Port Congestion John Heylan


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Port Congestion John Heylan

  1. 1. Canada New England Cruise Symposium 2010 Cruise St Lawrence Cruise Maine Cruise Atlantic Canada New York Boston Port Congestion John Heylen – Senior Manager, Fleet Operations.
  2. 2. Port Congestion (Congratulations – you are busy !) – Principal causes – International & Regional – Some solutions.. – Your ports. – Future considerations.
  3. 3. Principal Causes – International + Regional - Growth in volumes / size of cruise ships - Delayed response from some ports to increase capacity to meet cruise sector demand / late implementation of development programmes & projects. - Disconnect between tourism / port authorities – seeking cruise growth without strategic port expansion plans. - Short regional time-span of seasonal attractions / School or Summer vacations. - Lull period in deployment between peak yielding regions (Alaska / EU peak summer) - Overspill from neighbouring premium regions to avoid dilution of trade / yields - Diversification in itinerary deployment due to rapid fleet growth. - Desire to have turnarounds on key days (weekends). - Growth in turnaround ports in strategic regions resulting in greater demand for way-ports. - Modal shift of freight from rail to shipping. - Increase in container volumes taking larger share of port capacity in favour of less attractive port revenue streams from cruise business. - Undesirable effects including poor guest experience, longer term decline,safety/security issues.
  4. 4. Some Solutions.. Assuming strategic objective is to grow ! - Increase span of season: how? (5years +) > Joined up approach to create entire itinerary product (Cruise Assn, Bermuda) > Cruise industry turnaround days + voyage duration to avoid bunching. > Increase organic value of destinations to attract demand outside normal period. Shorex + local infrastructure investment to match. > Long term Port Reservation system coupled with clear policy.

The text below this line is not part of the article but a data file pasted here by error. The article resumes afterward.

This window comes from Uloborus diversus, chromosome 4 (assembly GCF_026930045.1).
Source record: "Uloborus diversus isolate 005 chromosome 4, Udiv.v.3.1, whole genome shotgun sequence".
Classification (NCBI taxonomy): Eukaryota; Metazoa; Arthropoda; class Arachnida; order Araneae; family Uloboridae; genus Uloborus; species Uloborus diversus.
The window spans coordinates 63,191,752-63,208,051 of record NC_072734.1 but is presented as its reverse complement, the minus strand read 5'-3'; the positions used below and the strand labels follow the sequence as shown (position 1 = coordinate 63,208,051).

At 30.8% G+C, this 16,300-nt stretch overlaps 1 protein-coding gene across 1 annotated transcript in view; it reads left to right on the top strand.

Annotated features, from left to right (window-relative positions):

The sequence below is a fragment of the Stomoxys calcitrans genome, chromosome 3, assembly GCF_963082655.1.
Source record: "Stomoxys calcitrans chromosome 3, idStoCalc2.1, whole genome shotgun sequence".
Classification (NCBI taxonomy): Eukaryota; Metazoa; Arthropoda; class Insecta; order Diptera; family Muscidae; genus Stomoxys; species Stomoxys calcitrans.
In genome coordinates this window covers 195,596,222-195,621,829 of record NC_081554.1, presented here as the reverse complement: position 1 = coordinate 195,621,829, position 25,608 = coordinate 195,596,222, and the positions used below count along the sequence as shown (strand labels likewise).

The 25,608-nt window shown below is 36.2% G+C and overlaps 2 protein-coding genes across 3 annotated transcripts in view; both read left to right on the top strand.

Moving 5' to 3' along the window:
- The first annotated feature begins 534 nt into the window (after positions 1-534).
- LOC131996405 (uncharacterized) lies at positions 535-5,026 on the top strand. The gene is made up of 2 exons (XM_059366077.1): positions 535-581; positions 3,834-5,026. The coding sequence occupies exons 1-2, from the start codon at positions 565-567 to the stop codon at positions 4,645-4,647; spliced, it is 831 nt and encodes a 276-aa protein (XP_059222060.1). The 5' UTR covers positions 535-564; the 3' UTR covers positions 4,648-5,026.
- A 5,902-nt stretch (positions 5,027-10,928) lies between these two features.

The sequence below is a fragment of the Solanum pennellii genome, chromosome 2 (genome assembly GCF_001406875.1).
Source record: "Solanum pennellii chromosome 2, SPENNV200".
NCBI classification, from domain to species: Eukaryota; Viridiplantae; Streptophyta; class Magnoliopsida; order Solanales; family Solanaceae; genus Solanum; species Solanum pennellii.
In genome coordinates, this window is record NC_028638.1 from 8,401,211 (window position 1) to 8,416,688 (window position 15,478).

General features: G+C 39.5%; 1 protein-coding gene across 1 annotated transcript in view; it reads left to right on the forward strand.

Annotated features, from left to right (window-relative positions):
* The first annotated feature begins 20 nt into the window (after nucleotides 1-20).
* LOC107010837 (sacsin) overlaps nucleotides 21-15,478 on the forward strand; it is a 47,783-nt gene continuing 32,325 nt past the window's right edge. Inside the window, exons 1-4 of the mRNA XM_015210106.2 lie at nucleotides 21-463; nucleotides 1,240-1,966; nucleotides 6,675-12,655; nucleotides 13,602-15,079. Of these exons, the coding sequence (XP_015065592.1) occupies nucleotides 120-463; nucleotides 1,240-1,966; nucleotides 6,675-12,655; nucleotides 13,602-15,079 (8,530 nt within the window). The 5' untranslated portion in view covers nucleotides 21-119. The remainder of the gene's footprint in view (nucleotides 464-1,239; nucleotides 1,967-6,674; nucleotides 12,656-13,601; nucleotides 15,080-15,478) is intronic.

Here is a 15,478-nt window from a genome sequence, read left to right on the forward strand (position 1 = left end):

5. 5. Some Solutions.. - Weekly smoothing during peak season: how? (1-2years) > Significant discount on port cost during slack days. > Publish port schedules on www. > Cruise lines to collaborate during planning (potential anti-trust, competition etc issues). > Increase port throughput by avoiding protracted cruise stays (questionable value-added to destination)
  6. 6. Some Solutions.. - Increase port capacity: how? (0-3yrs) > Cargo berth utilisation. > Freeing up existing capacity at min cost (dredging, removing sub- optimum revenue generating streams) > Anchorages for smaller destinations more cost effective (tides in region) > Alternative ports to same destination - gateway ports to 'x' > Cost effective pier extensions (dolphins) > Day cruise / night cargo. > Optimum berth booking policy related to size of vessel. > Avoid unnecessary investment in terminals – instead, port capacity expansion. > Proper support and engagement of tourism authorities with port authorities / local council in supporting cruise capacity increase.
  7. 7. Future considerations. • Impact of future Environmental legislation. • 1st Aug 2012 ECA. • QM2 7-day ex NYC 10% increase / $80K / $4.40 pbd • AURORA – St Lawrence 10% increase / $95K / $2 pbd • Drive towards cost reduction - less speed, less ports. • Benchmark ship size 320m / 2000pax+ / 8.5m Draft
  8. 8. Your Ports • Saint John NB • Potential use of Navy Island Forest Products berth. • Shuttle bus service / lauch service to central town. • Shorex infrastructure to grow accordingly (current ly 1800 max? ) • Halifax NS • Ocean Terminals A – A1 and B facility extension to capacity • 3-4 berths at 210m – 12m draft. • Comfotably accommodate 2+1 ships with matching existing infrastructure. • St John’s NF • Interchangeable with Corner Brook. • Portland ME • AIDA berth extension – asking the question, expands capacity. • Bar Harbour • Passenger number cap – the right thing to do.
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